History of the Library

     Built in 1912, Bristol Public Library is still known as a Carnegie library.  Bristol is one of the many  libraries built in the United States through the generosity of the philanthropist, Andrew Carnegie.  Andrew Carnegie donated $6,000 toward the building of the library.  The land for the 3,525 square foot library was donated by Judge and Mrs. Norman Gilbert.  Judge Gilbert donated many books from his personal library to start the collection.  Postcards were sent to area residents asking for further donations to help build the collection.

     Since that time, the library has grown and changed.  A 5,132 square foot addition, which now houses most of the library’s collection, was added to the back of the building in 1989.  The Carnegie section was renovated and is now used for offices, a meeting room, a history room, a reading area and storage.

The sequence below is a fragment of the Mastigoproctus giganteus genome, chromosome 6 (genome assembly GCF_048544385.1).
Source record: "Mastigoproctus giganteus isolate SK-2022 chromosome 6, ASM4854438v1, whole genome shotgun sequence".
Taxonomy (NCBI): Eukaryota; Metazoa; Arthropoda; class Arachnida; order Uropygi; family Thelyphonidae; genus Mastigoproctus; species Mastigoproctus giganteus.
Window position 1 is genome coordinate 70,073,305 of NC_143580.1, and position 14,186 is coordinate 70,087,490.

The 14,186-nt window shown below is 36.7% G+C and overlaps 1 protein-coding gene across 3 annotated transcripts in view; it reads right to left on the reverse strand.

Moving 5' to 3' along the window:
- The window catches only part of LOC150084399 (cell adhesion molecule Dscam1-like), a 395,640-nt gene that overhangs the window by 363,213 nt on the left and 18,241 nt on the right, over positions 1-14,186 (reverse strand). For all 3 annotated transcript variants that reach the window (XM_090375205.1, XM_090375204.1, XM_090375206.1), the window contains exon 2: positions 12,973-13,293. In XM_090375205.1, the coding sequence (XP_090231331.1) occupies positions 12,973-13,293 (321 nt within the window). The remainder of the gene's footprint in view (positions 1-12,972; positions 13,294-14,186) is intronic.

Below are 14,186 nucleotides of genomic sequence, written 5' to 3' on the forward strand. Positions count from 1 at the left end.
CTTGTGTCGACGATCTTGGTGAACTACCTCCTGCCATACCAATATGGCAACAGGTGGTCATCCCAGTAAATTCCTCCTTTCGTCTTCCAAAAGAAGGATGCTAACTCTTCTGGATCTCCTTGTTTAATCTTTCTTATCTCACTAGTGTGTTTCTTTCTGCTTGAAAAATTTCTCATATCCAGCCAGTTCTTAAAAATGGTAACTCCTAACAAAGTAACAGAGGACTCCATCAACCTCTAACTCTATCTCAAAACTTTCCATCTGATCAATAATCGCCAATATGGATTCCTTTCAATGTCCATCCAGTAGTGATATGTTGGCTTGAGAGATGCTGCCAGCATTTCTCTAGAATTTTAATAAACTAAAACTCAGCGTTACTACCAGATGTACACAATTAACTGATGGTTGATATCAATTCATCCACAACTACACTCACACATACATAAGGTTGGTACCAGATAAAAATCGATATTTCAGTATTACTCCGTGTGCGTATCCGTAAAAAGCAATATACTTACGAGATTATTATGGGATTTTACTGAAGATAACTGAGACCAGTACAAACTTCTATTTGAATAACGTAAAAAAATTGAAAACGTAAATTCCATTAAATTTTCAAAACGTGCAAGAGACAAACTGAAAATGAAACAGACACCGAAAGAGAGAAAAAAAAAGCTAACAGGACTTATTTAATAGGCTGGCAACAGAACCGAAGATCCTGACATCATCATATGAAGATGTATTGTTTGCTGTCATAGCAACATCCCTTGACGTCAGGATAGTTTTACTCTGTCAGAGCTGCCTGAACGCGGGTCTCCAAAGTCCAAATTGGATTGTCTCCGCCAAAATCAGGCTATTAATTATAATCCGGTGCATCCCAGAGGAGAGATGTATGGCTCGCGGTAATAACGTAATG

The following is the poem which appeared on the back of the postcard sent out by the library asking for donations of books:   

          “The New Library at Bristolville

          Is in need of a book or two still;

          We write to inquire if you yourself

          Wouldn’t like to place one on its shelf?

          Donate any kind you select,

          No one will at all object.

          Be it history or fiction,

          There is no restriction.

          If you have a book on art,

          Or one dealing with the heart;

          A worn one concerning theology,

          Send it without an apology.

          We leave it to your own selection,

          Trusting we will receive a good collection.”


The Ohio Historical Society has recognized the Bristol Public Library as a significant part of Ohio history by awarding it an Official Ohio Historical Marker.  The designation honors the library as an important and educational part of local history.